As of right now, I think I’d rather translate Joker, that one seems like a lot of fun to me, but to be fair I’ll have to watch both before I decide.

What would you guys rather see me translate? Don’t be afraid to voice your opinion!

Tumbling 11!

My fan-translation of the final episode of Tumbling (episode 11) is finally up on DramaCrazy! If you haven’t been watching, I seriously recommend you give it a shot!

It’s about a group of delinquent boys who decide that they’re through living pointless lives of violence and they’re ready to chase after their dreams! What is that dream though…? Rhythmic Gymnastics of course! I don’t want to give too much away, but it was a lot like the 2007 drama called Rookies (baseball delinquents anyone?).

Tumbling was my favorite drama of the 2010 spring J Drama season, and that says a lot because Kimura Takuya had a romance drama going this season too (Tsuki no Koibito — Moon Lovers), and anyone who knows me at all knows that I’m a serious Kimutaku fan.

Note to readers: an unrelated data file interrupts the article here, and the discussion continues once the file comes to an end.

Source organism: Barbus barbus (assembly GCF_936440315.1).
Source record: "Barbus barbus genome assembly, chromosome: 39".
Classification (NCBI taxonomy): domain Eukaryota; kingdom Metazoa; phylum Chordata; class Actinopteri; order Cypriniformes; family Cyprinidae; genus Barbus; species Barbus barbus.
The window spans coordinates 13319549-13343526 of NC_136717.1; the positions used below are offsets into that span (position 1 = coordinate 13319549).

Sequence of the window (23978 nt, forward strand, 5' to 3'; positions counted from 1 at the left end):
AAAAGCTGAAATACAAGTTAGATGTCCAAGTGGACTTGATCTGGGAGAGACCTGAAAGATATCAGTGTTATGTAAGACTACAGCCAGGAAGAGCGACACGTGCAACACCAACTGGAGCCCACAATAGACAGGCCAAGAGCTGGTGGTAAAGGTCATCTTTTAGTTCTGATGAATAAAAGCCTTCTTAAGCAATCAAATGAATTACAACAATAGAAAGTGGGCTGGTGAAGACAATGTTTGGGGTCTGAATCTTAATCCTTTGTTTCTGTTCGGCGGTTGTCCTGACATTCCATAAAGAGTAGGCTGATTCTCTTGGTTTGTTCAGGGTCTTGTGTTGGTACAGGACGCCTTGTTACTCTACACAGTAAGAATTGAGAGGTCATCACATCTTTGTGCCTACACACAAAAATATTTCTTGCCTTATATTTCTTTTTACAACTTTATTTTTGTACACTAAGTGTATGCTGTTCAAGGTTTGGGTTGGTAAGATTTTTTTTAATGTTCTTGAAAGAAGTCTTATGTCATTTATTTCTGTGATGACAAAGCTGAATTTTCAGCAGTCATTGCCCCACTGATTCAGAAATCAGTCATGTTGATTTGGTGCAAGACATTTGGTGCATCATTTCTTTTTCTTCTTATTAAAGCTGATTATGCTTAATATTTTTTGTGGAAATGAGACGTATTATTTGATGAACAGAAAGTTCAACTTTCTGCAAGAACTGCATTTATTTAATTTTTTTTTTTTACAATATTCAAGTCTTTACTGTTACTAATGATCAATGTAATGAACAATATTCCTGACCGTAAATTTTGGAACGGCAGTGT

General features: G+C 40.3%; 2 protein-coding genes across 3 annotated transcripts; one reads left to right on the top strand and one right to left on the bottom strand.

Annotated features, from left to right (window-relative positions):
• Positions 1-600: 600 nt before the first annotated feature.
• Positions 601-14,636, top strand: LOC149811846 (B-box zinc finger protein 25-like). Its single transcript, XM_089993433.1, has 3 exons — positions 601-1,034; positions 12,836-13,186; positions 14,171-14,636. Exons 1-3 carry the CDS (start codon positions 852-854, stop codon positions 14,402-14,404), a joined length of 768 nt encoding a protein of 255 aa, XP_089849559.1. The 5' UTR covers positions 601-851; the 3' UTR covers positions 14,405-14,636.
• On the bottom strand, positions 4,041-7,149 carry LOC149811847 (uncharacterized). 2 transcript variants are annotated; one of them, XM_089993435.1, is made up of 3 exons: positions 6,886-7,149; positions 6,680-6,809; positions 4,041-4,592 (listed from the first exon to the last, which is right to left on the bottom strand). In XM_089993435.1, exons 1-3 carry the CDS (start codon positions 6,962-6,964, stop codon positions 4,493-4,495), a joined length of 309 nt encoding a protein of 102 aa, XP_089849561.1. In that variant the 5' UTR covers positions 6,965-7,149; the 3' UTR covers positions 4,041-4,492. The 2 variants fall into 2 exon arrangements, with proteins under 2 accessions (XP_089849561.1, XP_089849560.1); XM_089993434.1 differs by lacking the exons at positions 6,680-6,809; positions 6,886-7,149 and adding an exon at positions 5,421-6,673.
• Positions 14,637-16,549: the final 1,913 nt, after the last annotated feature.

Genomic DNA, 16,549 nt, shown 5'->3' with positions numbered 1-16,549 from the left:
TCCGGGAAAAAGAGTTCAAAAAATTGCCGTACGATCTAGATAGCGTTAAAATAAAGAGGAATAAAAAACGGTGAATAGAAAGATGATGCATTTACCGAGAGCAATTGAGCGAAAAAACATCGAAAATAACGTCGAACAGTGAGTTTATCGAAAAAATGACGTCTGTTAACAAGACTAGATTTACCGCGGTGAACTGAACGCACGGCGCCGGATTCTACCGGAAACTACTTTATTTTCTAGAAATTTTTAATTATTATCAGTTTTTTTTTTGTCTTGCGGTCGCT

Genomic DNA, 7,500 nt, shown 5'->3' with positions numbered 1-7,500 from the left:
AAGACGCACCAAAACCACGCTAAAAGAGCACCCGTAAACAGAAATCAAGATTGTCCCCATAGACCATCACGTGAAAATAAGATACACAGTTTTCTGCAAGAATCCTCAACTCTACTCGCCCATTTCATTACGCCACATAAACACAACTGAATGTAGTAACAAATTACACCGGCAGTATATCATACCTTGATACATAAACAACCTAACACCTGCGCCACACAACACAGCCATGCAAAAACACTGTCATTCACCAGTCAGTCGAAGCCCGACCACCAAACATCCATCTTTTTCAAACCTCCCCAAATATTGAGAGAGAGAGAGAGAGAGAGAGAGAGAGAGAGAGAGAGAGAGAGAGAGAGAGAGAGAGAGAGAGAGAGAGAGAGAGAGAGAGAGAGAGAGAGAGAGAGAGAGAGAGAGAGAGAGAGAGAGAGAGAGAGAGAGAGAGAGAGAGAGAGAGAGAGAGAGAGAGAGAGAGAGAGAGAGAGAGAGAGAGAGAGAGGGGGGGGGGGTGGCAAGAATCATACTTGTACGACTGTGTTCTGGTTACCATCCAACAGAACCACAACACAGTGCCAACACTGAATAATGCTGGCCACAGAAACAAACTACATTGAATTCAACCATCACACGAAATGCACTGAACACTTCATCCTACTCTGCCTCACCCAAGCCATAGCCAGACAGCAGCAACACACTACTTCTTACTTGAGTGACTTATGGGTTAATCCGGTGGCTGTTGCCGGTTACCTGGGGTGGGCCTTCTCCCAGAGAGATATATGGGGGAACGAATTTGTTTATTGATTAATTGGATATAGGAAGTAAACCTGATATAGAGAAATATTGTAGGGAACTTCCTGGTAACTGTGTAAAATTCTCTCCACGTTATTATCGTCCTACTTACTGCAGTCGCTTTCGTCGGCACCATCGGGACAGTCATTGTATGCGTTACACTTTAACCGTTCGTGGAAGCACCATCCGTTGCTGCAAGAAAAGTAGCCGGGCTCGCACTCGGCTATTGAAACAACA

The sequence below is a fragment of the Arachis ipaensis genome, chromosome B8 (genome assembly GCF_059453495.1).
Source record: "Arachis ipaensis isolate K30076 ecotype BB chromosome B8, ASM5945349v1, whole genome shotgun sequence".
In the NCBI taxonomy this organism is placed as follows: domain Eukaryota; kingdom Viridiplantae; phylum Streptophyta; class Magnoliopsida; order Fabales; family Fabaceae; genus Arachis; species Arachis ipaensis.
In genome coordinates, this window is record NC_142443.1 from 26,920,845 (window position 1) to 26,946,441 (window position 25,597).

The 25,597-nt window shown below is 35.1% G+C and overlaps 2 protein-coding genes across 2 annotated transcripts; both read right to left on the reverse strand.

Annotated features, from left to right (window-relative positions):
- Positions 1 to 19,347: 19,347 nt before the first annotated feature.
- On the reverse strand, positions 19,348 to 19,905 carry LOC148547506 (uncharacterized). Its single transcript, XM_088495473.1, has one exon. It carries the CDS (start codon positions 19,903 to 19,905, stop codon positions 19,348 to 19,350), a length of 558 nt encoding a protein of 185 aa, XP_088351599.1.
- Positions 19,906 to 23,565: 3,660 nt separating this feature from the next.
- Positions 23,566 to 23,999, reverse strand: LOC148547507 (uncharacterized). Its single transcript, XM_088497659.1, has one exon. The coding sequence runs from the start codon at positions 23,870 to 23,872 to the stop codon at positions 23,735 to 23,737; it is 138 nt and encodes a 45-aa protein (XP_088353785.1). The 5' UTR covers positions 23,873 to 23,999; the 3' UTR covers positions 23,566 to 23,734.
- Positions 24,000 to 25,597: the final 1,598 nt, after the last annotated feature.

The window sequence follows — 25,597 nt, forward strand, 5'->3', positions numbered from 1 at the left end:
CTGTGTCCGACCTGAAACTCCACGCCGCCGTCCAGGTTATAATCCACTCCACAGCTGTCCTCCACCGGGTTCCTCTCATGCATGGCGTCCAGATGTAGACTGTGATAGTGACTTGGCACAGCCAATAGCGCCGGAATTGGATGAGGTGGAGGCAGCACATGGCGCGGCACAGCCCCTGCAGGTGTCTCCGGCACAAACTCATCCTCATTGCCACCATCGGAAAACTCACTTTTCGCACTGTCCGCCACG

I wonder what drama I’ll be working on next season… in the meantime I’ll be filling in to help finish up Yankee Kun to Megane Chan, we’ll see how that goes — It’s a little harder to translate because Hiroki Narimiya’s Japanese is way slurred and he mumbles a lot.

Check all these dramas out at http://www.DramaCrazy.Net!


Hi all, it’s been a while since I’ve posted anything here! Nearly six months (maybe even longer).  Sorry for the negligence, but I’ve been really busy these days.

Here’s what I’ve been up to.

Earlier this spring I started making fan subtitles for currently airing Japanese TV dramas at DramaCrazy.net, which has been a lot of fun (and also a lot of work).  I translated a couple episodes of the TV show “Yankee Kun to Megane Chan” and most of “Tumbling”.  Tumbling was probably my favorite drama of the season, it was about a group of juvenile delinquents who decide to become rhythmic gymnastics stars.  It’s inspiring, funny, suspenseful, well… you get it. Go watch it if you have time! I’ll be starting a new drama as soon as the late summer season get’s going.